Dark Waters Stem from Organic Carbons
RENEE MONTAGNE, host:
Elsewhere on the globe, many of the lakes and rivers in Northern Europe and North America are darker than they used to be. It turns out it's not because of pollution. A new study says the darker waters actually prove that the lands near these lakes and rivers are healthier than they've been in decades.
NPR's John Nielsen has more.
JOHN NIELSEN: The lakes in New York's Adirondack Mountains are twice as dark as they were 20 years ago. The once light amber lochs found in the Scottish highlands now look more like dark Guinness Stout. For many years, these kinds of changes were dismissed as strictly local, according to water quality expert Jon Stoddard of the Environmental Protection Agency. But then, five years ago, the subject of darkening waters started coming up at scientific meetings.
Dr. JOHN STODDARD (Water Quality Expert, Environmental Protection Agency): And somebody would stand up and say, well, you know, I noticed the site that I monitor, but I thought it was just me. I didn't know it was happening everywhere. And sort of the consensus began to grow that this was not a - just one place that was doing this, but, in fact, it was going on almost everywhere where we have good monitoring data, which is largely Canada or the U.S. and almost all of Europe.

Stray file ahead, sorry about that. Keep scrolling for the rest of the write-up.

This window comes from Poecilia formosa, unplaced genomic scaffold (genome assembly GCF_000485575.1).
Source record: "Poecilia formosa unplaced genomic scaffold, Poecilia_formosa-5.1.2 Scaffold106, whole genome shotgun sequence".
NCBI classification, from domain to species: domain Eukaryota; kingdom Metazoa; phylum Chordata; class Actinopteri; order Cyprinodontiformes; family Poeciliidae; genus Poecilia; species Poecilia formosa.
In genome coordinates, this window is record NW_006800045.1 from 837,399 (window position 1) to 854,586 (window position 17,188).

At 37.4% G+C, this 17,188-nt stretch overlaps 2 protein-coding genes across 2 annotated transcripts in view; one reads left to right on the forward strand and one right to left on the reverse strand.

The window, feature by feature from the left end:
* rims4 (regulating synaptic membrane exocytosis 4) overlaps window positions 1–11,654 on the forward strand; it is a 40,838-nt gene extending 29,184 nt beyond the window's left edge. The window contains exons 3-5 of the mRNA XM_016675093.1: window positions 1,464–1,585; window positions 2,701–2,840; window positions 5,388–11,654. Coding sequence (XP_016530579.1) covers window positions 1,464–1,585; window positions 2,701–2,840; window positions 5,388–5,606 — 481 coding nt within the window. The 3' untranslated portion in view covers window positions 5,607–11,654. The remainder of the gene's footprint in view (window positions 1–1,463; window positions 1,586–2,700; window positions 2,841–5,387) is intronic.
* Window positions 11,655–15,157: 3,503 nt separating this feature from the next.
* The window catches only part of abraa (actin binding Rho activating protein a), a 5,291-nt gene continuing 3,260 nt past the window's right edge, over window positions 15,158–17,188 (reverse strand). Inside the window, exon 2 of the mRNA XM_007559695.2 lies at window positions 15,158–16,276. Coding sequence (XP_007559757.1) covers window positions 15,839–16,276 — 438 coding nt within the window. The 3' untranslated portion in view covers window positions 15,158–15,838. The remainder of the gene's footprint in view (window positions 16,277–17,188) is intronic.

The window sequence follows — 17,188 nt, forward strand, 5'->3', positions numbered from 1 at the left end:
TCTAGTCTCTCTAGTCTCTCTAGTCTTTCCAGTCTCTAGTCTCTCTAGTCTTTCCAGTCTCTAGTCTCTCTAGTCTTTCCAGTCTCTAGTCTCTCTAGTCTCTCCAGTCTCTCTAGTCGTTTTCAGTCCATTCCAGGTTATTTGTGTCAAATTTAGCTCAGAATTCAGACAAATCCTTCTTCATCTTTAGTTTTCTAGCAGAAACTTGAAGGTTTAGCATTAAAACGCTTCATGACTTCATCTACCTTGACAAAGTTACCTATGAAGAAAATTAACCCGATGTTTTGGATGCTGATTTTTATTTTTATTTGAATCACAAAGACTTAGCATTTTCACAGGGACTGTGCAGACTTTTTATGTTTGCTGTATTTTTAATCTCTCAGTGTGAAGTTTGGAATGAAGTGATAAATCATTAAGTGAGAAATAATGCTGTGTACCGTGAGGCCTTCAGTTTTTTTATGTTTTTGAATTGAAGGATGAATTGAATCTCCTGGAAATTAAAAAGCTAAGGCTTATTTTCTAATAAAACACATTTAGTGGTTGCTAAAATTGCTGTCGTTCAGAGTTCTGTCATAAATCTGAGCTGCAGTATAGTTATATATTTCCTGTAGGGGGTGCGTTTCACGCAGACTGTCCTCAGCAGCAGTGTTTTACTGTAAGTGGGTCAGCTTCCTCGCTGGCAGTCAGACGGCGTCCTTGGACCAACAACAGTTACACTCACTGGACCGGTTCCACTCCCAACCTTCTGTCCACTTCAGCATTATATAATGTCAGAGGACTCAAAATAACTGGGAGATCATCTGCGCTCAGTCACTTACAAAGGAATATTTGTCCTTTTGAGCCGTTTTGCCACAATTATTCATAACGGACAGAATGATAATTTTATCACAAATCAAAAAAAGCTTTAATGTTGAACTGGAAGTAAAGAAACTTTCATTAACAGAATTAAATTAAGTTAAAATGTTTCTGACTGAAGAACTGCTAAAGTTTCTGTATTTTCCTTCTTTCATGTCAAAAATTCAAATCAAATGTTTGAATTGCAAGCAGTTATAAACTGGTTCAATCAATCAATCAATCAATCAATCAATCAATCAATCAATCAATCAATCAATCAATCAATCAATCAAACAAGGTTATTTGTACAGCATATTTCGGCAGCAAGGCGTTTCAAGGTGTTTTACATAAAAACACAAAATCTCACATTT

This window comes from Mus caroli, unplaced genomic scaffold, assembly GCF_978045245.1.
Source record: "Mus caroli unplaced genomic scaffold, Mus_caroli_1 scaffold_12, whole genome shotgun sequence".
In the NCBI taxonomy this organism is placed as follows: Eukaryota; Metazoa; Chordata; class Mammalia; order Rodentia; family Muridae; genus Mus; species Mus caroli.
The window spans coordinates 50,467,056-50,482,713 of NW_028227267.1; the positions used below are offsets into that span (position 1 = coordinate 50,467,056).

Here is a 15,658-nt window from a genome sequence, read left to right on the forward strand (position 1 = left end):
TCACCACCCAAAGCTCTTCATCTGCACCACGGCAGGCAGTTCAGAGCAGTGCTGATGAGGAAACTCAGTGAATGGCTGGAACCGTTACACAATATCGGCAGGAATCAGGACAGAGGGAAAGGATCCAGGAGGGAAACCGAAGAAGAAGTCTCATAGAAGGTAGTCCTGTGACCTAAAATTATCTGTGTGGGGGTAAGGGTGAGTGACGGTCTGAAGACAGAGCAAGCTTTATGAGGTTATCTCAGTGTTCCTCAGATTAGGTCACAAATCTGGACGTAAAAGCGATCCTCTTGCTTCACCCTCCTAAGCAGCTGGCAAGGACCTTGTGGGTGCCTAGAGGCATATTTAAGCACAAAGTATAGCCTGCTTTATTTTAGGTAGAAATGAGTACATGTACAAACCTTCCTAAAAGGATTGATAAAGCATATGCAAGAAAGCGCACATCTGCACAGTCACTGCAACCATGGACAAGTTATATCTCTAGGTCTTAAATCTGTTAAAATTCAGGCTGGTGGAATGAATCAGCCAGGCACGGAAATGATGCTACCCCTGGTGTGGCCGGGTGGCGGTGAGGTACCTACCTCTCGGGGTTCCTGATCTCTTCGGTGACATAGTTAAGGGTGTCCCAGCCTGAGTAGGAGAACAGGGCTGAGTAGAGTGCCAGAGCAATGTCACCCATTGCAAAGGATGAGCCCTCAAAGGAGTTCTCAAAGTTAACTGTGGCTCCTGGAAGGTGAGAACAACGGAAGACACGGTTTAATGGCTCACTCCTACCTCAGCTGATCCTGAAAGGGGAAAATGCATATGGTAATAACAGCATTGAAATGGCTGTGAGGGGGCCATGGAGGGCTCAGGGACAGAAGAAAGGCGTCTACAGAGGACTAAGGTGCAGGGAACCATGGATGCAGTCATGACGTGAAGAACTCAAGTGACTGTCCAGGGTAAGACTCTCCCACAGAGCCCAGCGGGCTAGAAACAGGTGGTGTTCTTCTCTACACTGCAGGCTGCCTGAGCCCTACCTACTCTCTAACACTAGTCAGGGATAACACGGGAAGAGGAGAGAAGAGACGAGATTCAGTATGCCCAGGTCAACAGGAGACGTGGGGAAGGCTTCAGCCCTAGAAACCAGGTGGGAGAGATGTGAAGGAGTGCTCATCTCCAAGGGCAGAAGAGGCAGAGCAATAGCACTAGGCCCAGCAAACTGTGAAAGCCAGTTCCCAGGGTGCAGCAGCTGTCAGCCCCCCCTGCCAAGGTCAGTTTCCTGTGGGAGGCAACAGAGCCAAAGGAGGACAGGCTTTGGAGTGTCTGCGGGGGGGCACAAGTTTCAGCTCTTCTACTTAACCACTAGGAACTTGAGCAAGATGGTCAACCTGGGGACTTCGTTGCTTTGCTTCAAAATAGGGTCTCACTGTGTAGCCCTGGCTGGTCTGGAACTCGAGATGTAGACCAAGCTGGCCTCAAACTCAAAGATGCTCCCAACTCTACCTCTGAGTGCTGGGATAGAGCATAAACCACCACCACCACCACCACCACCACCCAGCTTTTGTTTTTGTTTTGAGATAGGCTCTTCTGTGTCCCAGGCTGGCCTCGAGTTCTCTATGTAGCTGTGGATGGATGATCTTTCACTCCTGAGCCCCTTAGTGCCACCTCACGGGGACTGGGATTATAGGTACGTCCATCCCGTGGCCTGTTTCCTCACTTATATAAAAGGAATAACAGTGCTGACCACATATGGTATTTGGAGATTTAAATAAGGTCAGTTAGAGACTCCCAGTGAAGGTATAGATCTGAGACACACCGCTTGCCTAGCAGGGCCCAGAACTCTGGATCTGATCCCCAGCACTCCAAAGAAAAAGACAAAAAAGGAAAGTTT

NIELSEN: Stoddard says data taken from more than 500 lakes and streams showed what was darkening the waters: rising levels of dissolved organic carbons, produced by things like decomposing leaves and bugs. Apparently, these organic materials were breaking down and then clouding up all of the northern lakes and streams. The question was why.
Researcher Donald Monteith of the Environmental Change Research Centre in London says a lot theories have been offered. And for a time, the most compelling one hypothesized a link to global climate change.
Mr. DONALD MONTEITH (Researcher, Environmental Change Research Centre, London): The idea was that as the climate warmed, the rate of decomposition of organic matter in soils would increase. And so this would potentially release a larger amount of carbon into our (unintelligible).
NIELSEN: But in the current issue of the journal Nature, Monteith and Stoddard say they found a very different answer after combing through the records kept at all those lakes and rivers. They say this change is due to a successful effort to control acid rain.
Twenty years ago, high levels of acid in the soil helped preserve dead leaves and organic matter, they say. Now, according to Stoddard, the acid is disappearing, and the dead things are decomposing more quickly.
Dr. STODDARD: And so they're ending up being washed out of soils and into lakes and streams and making those places more colored.
NIELSEN: Stoddard says he has no idea how much darker these northern streams and lakes will get, or how much longer this trend will last. But he's not too worried about it.
Dr. STODDARD: And, in fact, rather than being bad news - because it's being driven by an increase in temperature or Co2 - it's probably good news. It's a return to a more pre-industrial, natural condition.
NIELSEN: There is one group that does have reason to worry about these changes. That's the drinking water companies that may have to pay extra to make the colored water clear again.
John Nielsen, NPR News, Washington.
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